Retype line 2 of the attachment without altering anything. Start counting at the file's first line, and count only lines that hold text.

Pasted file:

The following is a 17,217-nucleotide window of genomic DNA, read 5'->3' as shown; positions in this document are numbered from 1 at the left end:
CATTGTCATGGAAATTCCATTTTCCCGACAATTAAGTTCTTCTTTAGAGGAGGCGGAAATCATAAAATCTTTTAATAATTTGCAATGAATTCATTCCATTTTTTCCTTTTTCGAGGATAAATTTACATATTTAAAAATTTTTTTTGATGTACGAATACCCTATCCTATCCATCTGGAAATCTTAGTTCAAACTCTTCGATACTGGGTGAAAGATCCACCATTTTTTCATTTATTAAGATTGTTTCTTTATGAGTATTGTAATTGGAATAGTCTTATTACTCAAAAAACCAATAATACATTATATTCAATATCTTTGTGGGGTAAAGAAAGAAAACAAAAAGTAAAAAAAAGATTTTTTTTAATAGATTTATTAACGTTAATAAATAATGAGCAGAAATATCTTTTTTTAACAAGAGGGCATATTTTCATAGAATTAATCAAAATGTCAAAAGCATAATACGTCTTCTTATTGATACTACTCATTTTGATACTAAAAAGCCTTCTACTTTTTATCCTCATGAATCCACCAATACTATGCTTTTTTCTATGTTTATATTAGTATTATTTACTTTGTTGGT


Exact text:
CATTGTCATGGAAATTCCATTTTCCCGACAATTAAGTTCTTCTTTAGAGGAGGCGGAAATCATAAAATCTTTTAATAATTTGCAATGAATTCATTCCATTTTTTCCTTTTTCGAGGATAAATTTACATATTTAAAAATTTTTTTTGATGTACGAATACCCTATCCTATCCATCTGGAAATCTTAGTTCAAACTCTTCGATACTGGGTGAAAGATCCACCATTTTTTCATTTATTAAGATTGTTTCTTTATGAGTATTGTAATTGGAATAGTCTTATTACTCAAAAAACCAATAATACATTATATTCAATATCTTTGTGGGGTAAAGAAAGAAAACAAAAAGTAAAAAAAAGATTTTTTTTAATAGATTTATTAACGTTAATAAATAATGAGCAGAAATATCTTTTTTTAACAAGAGGGCATATTTTCATAGAATTAATCAAAATGTCAAAAGCATAATACGTCTTCTTATTGATACTACTCATTTTGATACTAAAAAGCCTTCTACTTTTTATCCTCATGAATCCACCAATACTATGCTTTTTTCTATGTTTATATTAGTATTATTTACTTTGTTGGT